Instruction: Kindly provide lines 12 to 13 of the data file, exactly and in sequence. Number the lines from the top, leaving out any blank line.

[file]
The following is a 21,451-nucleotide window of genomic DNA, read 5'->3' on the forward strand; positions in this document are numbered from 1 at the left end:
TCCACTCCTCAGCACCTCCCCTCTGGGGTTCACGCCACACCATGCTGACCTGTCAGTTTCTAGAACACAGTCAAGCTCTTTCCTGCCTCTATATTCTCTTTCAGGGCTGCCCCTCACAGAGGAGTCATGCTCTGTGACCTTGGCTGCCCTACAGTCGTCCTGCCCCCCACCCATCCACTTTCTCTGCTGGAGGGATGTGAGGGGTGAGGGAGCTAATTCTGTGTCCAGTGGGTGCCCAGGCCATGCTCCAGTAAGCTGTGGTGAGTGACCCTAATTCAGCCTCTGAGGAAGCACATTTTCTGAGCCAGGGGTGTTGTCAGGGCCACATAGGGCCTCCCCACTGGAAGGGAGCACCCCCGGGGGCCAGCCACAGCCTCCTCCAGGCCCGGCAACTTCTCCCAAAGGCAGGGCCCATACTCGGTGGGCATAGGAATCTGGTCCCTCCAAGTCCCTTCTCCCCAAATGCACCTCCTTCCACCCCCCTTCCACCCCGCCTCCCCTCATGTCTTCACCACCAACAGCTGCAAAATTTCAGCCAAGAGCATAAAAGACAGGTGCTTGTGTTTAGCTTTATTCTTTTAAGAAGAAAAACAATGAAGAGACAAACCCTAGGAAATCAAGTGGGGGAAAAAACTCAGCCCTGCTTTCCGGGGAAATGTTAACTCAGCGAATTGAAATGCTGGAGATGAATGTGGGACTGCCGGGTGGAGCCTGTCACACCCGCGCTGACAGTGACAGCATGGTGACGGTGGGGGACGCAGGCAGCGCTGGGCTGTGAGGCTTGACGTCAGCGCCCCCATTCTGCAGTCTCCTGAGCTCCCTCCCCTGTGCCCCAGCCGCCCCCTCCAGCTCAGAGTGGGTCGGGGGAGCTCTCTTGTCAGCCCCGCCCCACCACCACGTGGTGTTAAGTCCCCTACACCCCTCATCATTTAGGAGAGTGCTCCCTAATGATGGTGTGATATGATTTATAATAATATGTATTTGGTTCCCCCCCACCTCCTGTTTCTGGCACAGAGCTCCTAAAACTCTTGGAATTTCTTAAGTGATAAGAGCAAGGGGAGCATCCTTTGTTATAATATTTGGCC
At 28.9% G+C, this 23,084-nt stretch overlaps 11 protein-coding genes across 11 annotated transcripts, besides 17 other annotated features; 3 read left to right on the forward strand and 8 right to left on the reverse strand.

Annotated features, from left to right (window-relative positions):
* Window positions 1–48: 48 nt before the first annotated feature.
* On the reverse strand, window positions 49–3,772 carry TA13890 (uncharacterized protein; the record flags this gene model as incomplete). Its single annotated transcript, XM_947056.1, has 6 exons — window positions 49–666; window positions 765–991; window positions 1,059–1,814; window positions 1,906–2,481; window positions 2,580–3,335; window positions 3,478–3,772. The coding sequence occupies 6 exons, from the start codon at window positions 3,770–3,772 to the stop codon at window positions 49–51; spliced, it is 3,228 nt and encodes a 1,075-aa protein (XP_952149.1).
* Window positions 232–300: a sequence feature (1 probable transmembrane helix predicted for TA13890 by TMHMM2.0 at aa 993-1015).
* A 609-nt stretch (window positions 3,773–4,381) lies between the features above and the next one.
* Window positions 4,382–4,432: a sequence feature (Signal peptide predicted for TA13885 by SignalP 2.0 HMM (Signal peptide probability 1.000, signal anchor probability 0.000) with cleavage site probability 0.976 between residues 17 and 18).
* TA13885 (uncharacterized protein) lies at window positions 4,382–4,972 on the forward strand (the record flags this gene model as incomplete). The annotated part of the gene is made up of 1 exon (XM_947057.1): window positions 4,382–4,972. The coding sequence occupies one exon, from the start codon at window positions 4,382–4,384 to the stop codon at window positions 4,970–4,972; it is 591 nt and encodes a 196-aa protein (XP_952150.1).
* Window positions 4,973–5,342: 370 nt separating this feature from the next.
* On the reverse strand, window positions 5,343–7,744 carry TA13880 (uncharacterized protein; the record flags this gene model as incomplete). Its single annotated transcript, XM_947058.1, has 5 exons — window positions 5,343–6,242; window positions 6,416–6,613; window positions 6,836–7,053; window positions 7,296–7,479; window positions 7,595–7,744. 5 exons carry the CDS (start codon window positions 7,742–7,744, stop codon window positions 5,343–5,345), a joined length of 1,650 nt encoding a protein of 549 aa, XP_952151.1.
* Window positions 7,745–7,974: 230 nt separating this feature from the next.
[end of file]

* On the reverse strand, window positions 5,343–7,744 carry TA13880 (uncharacterized protein; the record flags this gene model as incomplete). Its single annotated transcript, XM_947058.1, has 5 exons — window positions 5,343–6,242; window positions 6,416–6,613; window positions 6,836–7,053; window positions 7,296–7,479; window positions 7,595–7,744. 5 exons carry the CDS (start codon window positions 7,742–7,744, stop codon window positions 5,343–5,345), a joined length of 1,650 nt encoding a protein of 549 aa, XP_952151.1.
* Window positions 7,745–7,974: 230 nt separating this feature from the next.